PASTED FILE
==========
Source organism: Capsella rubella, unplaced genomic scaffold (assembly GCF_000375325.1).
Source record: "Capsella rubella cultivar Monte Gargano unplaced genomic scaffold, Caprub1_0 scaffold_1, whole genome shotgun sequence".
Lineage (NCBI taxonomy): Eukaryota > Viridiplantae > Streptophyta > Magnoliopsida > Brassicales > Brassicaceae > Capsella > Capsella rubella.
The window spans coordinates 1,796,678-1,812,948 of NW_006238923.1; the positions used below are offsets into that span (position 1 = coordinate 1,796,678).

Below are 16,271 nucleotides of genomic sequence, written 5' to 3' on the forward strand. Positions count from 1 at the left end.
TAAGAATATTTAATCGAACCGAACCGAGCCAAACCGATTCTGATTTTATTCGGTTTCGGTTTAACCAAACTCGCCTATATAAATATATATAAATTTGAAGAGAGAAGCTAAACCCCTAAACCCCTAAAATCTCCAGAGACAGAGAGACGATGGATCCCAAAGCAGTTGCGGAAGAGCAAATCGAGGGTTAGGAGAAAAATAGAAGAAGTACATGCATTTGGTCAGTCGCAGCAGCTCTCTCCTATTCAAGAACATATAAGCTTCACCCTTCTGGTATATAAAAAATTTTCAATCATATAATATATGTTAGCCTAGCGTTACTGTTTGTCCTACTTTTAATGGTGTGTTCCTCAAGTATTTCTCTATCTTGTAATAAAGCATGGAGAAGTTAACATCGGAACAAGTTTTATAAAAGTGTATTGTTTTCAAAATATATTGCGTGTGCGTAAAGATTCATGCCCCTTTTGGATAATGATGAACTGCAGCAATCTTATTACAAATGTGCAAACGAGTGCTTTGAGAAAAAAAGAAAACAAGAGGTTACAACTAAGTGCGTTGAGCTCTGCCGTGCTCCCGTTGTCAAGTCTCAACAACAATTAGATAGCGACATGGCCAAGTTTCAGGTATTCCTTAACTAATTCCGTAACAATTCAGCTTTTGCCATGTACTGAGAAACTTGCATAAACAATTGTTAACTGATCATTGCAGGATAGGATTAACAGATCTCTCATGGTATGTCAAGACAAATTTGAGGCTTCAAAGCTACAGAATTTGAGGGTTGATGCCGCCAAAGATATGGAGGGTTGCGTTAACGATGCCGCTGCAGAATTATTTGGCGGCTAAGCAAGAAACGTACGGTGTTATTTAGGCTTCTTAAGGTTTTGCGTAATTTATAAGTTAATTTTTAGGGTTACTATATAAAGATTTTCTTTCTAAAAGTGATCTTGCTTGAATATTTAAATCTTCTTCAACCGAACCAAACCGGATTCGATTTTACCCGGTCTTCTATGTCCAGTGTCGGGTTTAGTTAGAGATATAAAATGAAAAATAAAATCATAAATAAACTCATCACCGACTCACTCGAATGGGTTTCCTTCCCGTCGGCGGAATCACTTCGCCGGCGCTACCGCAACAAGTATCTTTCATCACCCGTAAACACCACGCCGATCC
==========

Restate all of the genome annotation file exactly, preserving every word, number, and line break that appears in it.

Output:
Source organism: Capsella rubella, unplaced genomic scaffold (assembly GCF_000375325.1).
Source record: "Capsella rubella cultivar Monte Gargano unplaced genomic scaffold, Caprub1_0 scaffold_1, whole genome shotgun sequence".
Lineage (NCBI taxonomy): Eukaryota > Viridiplantae > Streptophyta > Magnoliopsida > Brassicales > Brassicaceae > Capsella > Capsella rubella.
The window spans coordinates 1,796,678-1,812,948 of NW_006238923.1; the positions used below are offsets into that span (position 1 = coordinate 1,796,678).

Below are 16,271 nucleotides of genomic sequence, written 5' to 3' on the forward strand. Positions count from 1 at the left end.
TAAGAATATTTAATCGAACCGAACCGAGCCAAACCGATTCTGATTTTATTCGGTTTCGGTTTAACCAAACTCGCCTATATAAATATATATAAATTTGAAGAGAGAAGCTAAACCCCTAAACCCCTAAAATCTCCAGAGACAGAGAGACGATGGATCCCAAAGCAGTTGCGGAAGAGCAAATCGAGGGTTAGGAGAAAAATAGAAGAAGTACATGCATTTGGTCAGTCGCAGCAGCTCTCTCCTATTCAAGAACATATAAGCTTCACCCTTCTGGTATATAAAAAATTTTCAATCATATAATATATGTTAGCCTAGCGTTACTGTTTGTCCTACTTTTAATGGTGTGTTCCTCAAGTATTTCTCTATCTTGTAATAAAGCATGGAGAAGTTAACATCGGAACAAGTTTTATAAAAGTGTATTGTTTTCAAAATATATTGCGTGTGCGTAAAGATTCATGCCCCTTTTGGATAATGATGAACTGCAGCAATCTTATTACAAATGTGCAAACGAGTGCTTTGAGAAAAAAAGAAAACAAGAGGTTACAACTAAGTGCGTTGAGCTCTGCCGTGCTCCCGTTGTCAAGTCTCAACAACAATTAGATAGCGACATGGCCAAGTTTCAGGTATTCCTTAACTAATTCCGTAACAATTCAGCTTTTGCCATGTACTGAGAAACTTGCATAAACAATTGTTAACTGATCATTGCAGGATAGGATTAACAGATCTCTCATGGTATGTCAAGACAAATTTGAGGCTTCAAAGCTACAGAATTTGAGGGTTGATGCCGCCAAAGATATGGAGGGTTGCGTTAACGATGCCGCTGCAGAATTATTTGGCGGCTAAGCAAGAAACGTACGGTGTTATTTAGGCTTCTTAAGGTTTTGCGTAATTTATAAGTTAATTTTTAGGGTTACTATATAAAGATTTTCTTTCTAAAAGTGATCTTGCTTGAATATTTAAATCTTCTTCAACCGAACCAAACCGGATTCGATTTTACCCGGTCTTCTATGTCCAGTGTCGGGTTTAGTTAGAGATATAAAATGAAAAATAAAATCATAAATAAACTCATCACCGACTCACTCGAATGGGTTTCCTTCCCGTCGGCGGAATCACTTCGCCGGCGCTACCGCAACAAGTATCTTTCATCACCCGTAAACACCACGCCGATCC